Wednesday, 29 June 2011

Question 47 - The Diversity Amongst Creatures

Why this Question Matters.

God is a simple unity and it therefore seemed reasonable to philosophers and theologians that such unity would be reflected in what He created. However, one must ask about the extent of such unity; after all, there simply is diversity and inequality in the world. Have these come about directly caused by God’s intention or have they come about indirectly? Aquinas argues that there is unity in the world, to the extent that we can say that there is one world, but that it would be a mistake to say that the world is one, in the sense of lacking diversity or inequality.


The Thread of the Argument

A1: Aquinas asks whether God is the source of multiplicity of things. This may seem a rather odd question, but it is motivated by opposition to the Gnostic and Neo-Platonist belief in the essential oneness of things. (Indeed this latter belief lives on today in some New Age and Neo-Gnostic sects and can arguably be seen to lie behind occult beliefs such as astrology.) After going though a number of faulty arguments about diversity and its origins, Aquinas argues that diversity comes about by the intention of God to communicate His goodness to creatures and to represent His goodness though them. As any one creature is finite and therefore cannot provide an adequate representation of God’s goodness, God produces diverse creatures so that the inadequacy of the representation of any one may be made up by others.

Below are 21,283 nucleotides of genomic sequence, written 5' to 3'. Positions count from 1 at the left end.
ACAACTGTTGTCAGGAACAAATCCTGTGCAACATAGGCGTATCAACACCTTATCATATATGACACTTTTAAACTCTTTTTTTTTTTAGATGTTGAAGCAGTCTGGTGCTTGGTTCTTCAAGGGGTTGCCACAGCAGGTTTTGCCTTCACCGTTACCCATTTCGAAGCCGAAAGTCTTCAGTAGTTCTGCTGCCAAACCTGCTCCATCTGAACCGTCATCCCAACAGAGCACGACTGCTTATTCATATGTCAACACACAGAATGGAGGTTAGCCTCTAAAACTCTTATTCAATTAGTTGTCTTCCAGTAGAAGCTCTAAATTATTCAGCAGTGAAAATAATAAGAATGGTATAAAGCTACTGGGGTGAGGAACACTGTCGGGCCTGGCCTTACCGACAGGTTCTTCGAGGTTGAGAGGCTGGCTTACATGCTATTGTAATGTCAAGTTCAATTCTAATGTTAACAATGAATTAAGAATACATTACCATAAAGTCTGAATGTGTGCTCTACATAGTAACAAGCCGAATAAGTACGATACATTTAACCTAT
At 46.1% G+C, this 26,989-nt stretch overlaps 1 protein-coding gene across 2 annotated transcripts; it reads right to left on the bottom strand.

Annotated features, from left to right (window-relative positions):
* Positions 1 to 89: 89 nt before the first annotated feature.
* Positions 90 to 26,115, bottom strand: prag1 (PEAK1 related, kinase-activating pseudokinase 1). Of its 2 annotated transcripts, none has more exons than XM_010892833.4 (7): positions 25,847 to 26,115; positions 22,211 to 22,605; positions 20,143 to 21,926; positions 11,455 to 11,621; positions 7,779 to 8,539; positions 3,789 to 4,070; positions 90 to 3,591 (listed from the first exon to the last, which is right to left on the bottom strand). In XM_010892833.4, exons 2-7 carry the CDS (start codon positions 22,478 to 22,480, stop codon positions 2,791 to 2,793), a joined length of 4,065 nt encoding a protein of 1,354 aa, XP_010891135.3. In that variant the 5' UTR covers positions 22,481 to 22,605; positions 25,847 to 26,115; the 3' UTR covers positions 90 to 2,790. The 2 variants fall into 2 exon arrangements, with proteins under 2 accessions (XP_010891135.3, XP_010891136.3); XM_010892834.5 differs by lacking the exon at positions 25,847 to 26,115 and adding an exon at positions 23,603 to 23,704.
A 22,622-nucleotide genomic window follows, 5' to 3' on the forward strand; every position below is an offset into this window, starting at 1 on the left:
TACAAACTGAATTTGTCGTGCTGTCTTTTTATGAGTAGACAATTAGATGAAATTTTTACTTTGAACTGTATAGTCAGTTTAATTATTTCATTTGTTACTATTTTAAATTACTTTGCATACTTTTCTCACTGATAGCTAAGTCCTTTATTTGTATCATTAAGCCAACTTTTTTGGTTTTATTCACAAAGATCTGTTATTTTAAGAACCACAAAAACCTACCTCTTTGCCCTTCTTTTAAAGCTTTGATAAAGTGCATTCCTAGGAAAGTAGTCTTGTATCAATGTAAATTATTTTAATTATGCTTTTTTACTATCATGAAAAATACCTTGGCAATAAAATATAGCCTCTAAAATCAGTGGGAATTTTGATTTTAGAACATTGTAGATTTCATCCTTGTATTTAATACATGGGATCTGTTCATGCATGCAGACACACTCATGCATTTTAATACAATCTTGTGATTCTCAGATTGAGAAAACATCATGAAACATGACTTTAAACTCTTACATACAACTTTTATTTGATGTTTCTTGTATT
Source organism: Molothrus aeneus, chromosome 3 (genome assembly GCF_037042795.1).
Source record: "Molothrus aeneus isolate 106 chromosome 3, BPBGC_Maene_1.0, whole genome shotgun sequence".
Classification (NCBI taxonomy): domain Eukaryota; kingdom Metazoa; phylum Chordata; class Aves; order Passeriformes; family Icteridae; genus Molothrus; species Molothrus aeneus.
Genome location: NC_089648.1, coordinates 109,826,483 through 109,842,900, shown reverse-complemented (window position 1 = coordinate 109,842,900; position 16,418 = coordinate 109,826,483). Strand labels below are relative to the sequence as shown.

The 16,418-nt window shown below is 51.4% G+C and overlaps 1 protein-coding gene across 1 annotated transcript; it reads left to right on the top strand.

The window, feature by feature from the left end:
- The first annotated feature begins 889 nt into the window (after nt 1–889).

In response to the objection that agents tend to produce just one effect (and therefore God acting as efficient cause would produce a unity of effect), Aquinas argues that a voluntary agent like God acts though a form conceived in the intellect (Ia.q19.a4); God’s simplicity is not in contradiction to that form being of diverse things (Ia.q15.a2) and so it is quite reasonable to consider God as the cause of diversity in creatures.

A2: A consideration of God’s justice might lead one to think (as it apparently did Origen) that God would have created all things equally and that therefore any inequality that exists in the world would have to be explained by something other than God’s actions. However, Aquinas points out that this reasoning is faulty: justice presupposes the differences in merit that lead to the differences in reward; but anterior to creation there are no differences in merit that might lead to differences in reward. There is nothing upon which justice can be founded in the act of creation. Rather, inequality exists in creation for the benefit of the whole and must be attributed to God’s wisdom in the same way as diversity is accounted to God.

A3: There seems no particular reason to suppose that God’s creative activity is limited to the creation of just one world. Aquinas however sees the ordering of all things in creation as an argument that the world is indeed one. Things in creation have an ordering both to one another and to God as their creator and this ordering is a sort of “glue” that provides unity. Indeed, one might argue that the world is all that God has created and so is by definition a unity.


Handy Concepts

  • God is the source both of the diversity of things and of their inequality.